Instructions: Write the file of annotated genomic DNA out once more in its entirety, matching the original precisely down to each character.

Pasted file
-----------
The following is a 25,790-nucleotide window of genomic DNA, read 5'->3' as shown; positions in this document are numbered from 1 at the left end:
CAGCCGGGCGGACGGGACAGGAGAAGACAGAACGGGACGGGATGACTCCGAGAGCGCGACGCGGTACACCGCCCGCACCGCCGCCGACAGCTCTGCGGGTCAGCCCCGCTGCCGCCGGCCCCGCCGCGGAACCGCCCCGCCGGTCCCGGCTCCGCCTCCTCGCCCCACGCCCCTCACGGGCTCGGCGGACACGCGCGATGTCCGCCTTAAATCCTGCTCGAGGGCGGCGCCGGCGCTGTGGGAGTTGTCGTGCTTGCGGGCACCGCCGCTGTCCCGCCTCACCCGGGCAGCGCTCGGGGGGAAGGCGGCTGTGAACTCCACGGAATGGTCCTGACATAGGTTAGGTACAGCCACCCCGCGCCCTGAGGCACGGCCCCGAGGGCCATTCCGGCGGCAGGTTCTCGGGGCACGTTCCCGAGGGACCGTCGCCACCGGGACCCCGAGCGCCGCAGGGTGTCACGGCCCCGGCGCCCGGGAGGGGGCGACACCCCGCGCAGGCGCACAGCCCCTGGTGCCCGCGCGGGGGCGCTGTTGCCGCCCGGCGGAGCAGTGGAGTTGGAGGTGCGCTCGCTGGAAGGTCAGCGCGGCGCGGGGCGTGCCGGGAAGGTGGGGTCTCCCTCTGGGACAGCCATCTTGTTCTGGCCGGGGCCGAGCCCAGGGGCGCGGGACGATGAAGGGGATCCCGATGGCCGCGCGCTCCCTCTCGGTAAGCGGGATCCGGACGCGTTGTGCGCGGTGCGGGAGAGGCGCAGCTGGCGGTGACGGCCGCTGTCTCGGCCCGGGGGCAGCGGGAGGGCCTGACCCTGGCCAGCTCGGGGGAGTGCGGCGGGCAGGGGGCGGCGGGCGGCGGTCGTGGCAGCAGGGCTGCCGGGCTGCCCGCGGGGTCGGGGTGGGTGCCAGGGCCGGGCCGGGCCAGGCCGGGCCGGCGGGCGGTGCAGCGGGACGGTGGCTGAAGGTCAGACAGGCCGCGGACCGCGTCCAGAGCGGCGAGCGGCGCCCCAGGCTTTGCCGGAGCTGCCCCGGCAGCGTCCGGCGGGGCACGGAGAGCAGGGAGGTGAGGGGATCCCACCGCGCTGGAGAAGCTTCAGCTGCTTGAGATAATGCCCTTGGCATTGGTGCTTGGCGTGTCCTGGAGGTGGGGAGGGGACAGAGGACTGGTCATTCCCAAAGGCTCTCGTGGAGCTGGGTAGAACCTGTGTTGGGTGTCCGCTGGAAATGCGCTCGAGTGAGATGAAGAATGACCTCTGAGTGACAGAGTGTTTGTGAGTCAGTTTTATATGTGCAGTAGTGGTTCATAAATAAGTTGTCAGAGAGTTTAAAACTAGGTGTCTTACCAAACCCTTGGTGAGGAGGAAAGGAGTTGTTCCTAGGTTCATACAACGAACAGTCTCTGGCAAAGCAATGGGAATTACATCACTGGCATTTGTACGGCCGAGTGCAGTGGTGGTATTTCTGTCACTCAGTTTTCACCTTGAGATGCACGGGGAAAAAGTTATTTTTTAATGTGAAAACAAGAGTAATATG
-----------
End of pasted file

The following is a 25,790-nucleotide window of genomic DNA, read 5'->3' as shown; positions in this document are numbered from 1 at the left end:
CAGCCGGGCGGACGGGACAGGAGAAGACAGAACGGGACGGGATGACTCCGAGAGCGCGACGCGGTACACCGCCCGCACCGCCGCCGACAGCTCTGCGGGTCAGCCCCGCTGCCGCCGGCCCCGCCGCGGAACCGCCCCGCCGGTCCCGGCTCCGCCTCCTCGCCCCACGCCCCTCACGGGCTCGGCGGACACGCGCGATGTCCGCCTTAAATCCTGCTCGAGGGCGGCGCCGGCGCTGTGGGAGTTGTCGTGCTTGCGGGCACCGCCGCTGTCCCGCCTCACCCGGGCAGCGCTCGGGGGGAAGGCGGCTGTGAACTCCACGGAATGGTCCTGACATAGGTTAGGTACAGCCACCCCGCGCCCTGAGGCACGGCCCCGAGGGCCATTCCGGCGGCAGGTTCTCGGGGCACGTTCCCGAGGGACCGTCGCCACCGGGACCCCGAGCGCCGCAGGGTGTCACGGCCCCGGCGCCCGGGAGGGGGCGACACCCCGCGCAGGCGCACAGCCCCTGGTGCCCGCGCGGGGGCGCTGTTGCCGCCCGGCGGAGCAGTGGAGTTGGAGGTGCGCTCGCTGGAAGGTCAGCGCGGCGCGGGGCGTGCCGGGAAGGTGGGGTCTCCCTCTGGGACAGCCATCTTGTTCTGGCCGGGGCCGAGCCCAGGGGCGCGGGACGATGAAGGGGATCCCGATGGCCGCGCGCTCCCTCTCGGTAAGCGGGATCCGGACGCGTTGTGCGCGGTGCGGGAGAGGCGCAGCTGGCGGTGACGGCCGCTGTCTCGGCCCGGGGGCAGCGGGAGGGCCTGACCCTGGCCAGCTCGGGGGAGTGCGGCGGGCAGGGGGCGGCGGGCGGCGGTCGTGGCAGCAGGGCTGCCGGGCTGCCCGCGGGGTCGGGGTGGGTGCCAGGGCCGGGCCGGGCCAGGCCGGGCCGGCGGGCGGTGCAGCGGGACGGTGGCTGAAGGTCAGACAGGCCGCGGACCGCGTCCAGAGCGGCGAGCGGCGCCCCAGGCTTTGCCGGAGCTGCCCCGGCAGCGTCCGGCGGGGCACGGAGAGCAGGGAGGTGAGGGGATCCCACCGCGCTGGAGAAGCTTCAGCTGCTTGAGATAATGCCCTTGGCATTGGTGCTTGGCGTGTCCTGGAGGTGGGGAGGGGACAGAGGACTGGTCATTCCCAAAGGCTCTCGTGGAGCTGGGTAGAACCTGTGTTGGGTGTCCGCTGGAAATGCGCTCGAGTGAGATGAAGAATGACCTCTGAGTGACAGAGTGTTTGTGAGTCAGTTTTATATGTGCAGTAGTGGTTCATAAATAAGTTGTCAGAGAGTTTAAAACTAGGTGTCTTACCAAACCCTTGGTGAGGAGGAAAGGAGTTGTTCCTAGGTTCATACAACGAACAGTCTCTGGCAAAGCAATGGGAATTACATCACTGGCATTTGTACGGCCGAGTGCAGTGGTGGTATTTCTGTCACTCAGTTTTCACCTTGAGATGCACGGGGAAAAAGTTATTTTTTAATGTGAAAACAAGAGTAATATG